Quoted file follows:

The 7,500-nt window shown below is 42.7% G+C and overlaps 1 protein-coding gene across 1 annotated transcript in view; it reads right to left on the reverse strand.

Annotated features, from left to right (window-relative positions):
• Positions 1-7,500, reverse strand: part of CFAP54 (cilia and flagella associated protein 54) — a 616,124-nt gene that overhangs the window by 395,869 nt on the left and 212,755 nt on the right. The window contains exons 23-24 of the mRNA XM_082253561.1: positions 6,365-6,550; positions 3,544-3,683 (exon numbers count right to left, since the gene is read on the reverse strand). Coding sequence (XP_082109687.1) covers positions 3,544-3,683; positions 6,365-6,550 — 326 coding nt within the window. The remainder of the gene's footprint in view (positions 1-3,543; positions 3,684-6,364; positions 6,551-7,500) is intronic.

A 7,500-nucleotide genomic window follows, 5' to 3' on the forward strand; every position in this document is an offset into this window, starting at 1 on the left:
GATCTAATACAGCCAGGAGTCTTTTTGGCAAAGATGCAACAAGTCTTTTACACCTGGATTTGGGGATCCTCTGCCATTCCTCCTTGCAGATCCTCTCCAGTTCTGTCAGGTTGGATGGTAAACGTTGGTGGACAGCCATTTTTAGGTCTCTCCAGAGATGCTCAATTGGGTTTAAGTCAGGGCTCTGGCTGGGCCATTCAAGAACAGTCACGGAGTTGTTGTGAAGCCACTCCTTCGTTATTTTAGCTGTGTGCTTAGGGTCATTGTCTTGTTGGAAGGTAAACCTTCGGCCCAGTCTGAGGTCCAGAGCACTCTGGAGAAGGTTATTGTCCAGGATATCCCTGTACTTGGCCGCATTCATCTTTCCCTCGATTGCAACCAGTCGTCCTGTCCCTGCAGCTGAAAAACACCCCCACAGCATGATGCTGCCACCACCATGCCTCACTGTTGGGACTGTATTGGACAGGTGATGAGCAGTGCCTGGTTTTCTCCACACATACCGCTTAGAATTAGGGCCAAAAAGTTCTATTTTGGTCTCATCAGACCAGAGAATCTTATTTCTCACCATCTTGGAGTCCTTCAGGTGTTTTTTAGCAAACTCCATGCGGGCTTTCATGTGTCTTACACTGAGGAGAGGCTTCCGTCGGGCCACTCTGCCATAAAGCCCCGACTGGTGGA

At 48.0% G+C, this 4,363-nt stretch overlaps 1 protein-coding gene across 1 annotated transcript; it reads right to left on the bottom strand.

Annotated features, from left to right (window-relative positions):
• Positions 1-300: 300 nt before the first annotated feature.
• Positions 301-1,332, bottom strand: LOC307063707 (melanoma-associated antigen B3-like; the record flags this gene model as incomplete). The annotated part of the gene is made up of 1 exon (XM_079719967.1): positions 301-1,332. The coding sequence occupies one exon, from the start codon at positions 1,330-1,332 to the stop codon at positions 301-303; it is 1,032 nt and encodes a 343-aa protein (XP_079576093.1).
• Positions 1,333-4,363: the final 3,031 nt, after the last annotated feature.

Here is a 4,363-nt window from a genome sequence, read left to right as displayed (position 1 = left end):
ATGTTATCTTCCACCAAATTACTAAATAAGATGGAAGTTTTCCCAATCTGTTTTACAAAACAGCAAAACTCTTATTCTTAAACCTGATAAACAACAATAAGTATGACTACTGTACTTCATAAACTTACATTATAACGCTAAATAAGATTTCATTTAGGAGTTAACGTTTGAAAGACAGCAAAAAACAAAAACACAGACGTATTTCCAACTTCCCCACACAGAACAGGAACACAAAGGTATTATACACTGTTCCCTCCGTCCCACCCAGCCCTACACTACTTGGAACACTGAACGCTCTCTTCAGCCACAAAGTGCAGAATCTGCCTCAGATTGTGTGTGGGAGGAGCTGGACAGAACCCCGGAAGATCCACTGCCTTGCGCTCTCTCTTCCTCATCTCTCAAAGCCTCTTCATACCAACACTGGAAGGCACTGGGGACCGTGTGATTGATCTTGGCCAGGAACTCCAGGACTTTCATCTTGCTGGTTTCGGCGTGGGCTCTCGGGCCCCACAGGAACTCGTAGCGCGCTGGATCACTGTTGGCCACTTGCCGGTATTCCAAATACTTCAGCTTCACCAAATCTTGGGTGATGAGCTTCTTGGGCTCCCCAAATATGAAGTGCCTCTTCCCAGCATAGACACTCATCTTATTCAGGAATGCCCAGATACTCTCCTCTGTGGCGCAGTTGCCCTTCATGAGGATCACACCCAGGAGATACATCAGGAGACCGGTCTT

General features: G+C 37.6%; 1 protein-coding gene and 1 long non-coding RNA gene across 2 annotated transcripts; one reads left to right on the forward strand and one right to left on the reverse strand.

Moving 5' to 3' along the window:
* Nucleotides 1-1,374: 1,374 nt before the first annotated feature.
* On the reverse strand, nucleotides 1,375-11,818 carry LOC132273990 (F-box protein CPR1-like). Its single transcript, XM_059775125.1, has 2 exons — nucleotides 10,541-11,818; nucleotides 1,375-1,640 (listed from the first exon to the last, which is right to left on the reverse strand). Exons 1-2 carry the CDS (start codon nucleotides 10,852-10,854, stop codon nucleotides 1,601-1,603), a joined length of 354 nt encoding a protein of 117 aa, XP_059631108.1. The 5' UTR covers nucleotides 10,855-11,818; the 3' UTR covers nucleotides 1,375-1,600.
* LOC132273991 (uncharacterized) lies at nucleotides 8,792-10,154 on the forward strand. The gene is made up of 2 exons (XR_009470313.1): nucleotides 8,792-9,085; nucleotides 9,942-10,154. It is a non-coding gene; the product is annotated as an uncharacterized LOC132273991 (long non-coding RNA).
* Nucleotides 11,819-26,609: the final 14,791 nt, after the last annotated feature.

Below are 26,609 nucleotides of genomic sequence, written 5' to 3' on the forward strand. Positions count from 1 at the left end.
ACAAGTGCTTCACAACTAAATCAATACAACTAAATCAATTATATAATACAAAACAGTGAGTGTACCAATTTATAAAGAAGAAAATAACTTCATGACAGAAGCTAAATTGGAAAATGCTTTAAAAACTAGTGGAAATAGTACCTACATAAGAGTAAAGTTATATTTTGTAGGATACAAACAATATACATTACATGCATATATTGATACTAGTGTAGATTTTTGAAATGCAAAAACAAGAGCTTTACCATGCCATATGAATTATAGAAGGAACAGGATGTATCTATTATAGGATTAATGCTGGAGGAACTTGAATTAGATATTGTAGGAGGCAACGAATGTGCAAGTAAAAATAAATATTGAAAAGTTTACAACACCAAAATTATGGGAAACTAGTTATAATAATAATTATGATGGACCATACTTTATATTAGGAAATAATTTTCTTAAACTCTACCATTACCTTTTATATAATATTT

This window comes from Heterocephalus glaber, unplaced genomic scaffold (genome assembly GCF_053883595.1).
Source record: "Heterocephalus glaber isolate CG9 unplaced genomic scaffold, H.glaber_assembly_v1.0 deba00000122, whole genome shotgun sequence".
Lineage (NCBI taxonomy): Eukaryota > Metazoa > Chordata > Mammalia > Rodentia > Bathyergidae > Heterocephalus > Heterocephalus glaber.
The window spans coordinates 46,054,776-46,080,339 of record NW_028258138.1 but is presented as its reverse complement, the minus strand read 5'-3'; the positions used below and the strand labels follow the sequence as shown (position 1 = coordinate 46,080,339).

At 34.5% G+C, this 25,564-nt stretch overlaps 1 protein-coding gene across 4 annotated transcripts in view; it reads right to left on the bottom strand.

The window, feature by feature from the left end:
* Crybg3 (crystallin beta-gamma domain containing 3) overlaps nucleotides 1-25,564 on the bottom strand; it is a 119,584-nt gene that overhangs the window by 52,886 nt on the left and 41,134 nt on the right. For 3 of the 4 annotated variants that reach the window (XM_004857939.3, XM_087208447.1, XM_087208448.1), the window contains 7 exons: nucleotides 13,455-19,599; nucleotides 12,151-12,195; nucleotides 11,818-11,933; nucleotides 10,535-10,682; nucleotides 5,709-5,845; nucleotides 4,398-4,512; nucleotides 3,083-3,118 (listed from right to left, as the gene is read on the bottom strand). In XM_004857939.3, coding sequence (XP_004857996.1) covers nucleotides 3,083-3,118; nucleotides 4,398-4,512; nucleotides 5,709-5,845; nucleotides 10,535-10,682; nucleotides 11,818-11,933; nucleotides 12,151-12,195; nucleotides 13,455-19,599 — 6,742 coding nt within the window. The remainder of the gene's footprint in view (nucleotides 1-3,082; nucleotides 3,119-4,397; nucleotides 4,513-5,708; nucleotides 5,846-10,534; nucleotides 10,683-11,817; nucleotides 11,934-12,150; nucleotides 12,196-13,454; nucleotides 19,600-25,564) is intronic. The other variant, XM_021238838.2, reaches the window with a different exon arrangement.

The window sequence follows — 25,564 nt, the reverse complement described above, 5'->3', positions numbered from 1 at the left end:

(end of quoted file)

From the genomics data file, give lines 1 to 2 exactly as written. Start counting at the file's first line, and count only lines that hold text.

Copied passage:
The 7,500-nt window shown below is 42.7% G+C and overlaps 1 protein-coding gene across 1 annotated transcript in view; it reads right to left on the reverse strand.

Annotated features, from left to right (window-relative positions):